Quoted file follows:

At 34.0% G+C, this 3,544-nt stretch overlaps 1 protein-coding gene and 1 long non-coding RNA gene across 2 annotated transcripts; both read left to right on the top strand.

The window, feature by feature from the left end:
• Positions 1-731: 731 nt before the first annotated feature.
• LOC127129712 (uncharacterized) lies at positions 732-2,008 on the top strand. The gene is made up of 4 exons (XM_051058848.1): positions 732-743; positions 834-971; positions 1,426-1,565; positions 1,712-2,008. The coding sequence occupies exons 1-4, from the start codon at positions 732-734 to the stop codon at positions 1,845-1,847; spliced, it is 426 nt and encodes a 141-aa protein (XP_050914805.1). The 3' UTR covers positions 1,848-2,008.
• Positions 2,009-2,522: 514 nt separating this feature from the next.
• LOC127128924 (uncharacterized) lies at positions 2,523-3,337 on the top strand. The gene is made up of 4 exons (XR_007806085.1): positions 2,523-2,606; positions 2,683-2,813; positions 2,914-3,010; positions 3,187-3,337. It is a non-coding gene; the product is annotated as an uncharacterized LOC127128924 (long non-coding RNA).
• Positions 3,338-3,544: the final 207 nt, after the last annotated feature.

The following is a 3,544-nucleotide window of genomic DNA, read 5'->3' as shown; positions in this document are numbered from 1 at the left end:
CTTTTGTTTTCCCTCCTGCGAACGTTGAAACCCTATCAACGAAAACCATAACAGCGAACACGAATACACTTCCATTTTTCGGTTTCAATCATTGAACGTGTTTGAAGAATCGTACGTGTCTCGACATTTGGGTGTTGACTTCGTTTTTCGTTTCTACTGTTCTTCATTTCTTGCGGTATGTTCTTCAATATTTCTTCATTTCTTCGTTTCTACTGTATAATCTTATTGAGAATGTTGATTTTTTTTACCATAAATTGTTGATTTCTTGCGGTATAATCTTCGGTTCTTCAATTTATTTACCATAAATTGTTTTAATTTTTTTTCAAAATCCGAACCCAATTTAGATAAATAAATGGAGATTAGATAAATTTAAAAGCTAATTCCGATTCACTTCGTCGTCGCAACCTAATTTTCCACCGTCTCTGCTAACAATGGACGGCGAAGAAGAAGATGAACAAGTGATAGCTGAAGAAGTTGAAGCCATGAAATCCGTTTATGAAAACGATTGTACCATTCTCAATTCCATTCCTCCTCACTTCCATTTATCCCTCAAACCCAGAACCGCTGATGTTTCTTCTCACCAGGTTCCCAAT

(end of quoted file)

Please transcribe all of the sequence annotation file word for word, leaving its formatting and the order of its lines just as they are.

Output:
At 34.0% G+C, this 3,544-nt stretch overlaps 1 protein-coding gene and 1 long non-coding RNA gene across 2 annotated transcripts; both read left to right on the top strand.

The window, feature by feature from the left end:
• Positions 1-731: 731 nt before the first annotated feature.
• LOC127129712 (uncharacterized) lies at positions 732-2,008 on the top strand. The gene is made up of 4 exons (XM_051058848.1): positions 732-743; positions 834-971; positions 1,426-1,565; positions 1,712-2,008. The coding sequence occupies exons 1-4, from the start codon at positions 732-734 to the stop codon at positions 1,845-1,847; spliced, it is 426 nt and encodes a 141-aa protein (XP_050914805.1). The 3' UTR covers positions 1,848-2,008.
• Positions 2,009-2,522: 514 nt separating this feature from the next.
• LOC127128924 (uncharacterized) lies at positions 2,523-3,337 on the top strand. The gene is made up of 4 exons (XR_007806085.1): positions 2,523-2,606; positions 2,683-2,813; positions 2,914-3,010; positions 3,187-3,337. It is a non-coding gene; the product is annotated as an uncharacterized LOC127128924 (long non-coding RNA).
• Positions 3,338-3,544: the final 207 nt, after the last annotated feature.

The following is a 3,544-nucleotide window of genomic DNA, read 5'->3' as shown; positions in this document are numbered from 1 at the left end:
CTTTTGTTTTCCCTCCTGCGAACGTTGAAACCCTATCAACGAAAACCATAACAGCGAACACGAATACACTTCCATTTTTCGGTTTCAATCATTGAACGTGTTTGAAGAATCGTACGTGTCTCGACATTTGGGTGTTGACTTCGTTTTTCGTTTCTACTGTTCTTCATTTCTTGCGGTATGTTCTTCAATATTTCTTCATTTCTTCGTTTCTACTGTATAATCTTATTGAGAATGTTGATTTTTTTTACCATAAATTGTTGATTTCTTGCGGTATAATCTTCGGTTCTTCAATTTATTTACCATAAATTGTTTTAATTTTTTTTCAAAATCCGAACCCAATTTAGATAAATAAATGGAGATTAGATAAATTTAAAAGCTAATTCCGATTCACTTCGTCGTCGCAACCTAATTTTCCACCGTCTCTGCTAACAATGGACGGCGAAGAAGAAGATGAACAAGTGATAGCTGAAGAAGTTGAAGCCATGAAATCCGTTTATGAAAACGATTGTACCATTCTCAATTCCATTCCTCCTCACTTCCATTTATCCCTCAAACCCAGAACCGCTGATGTTTCTTCTCACCAGGTTCCCAAT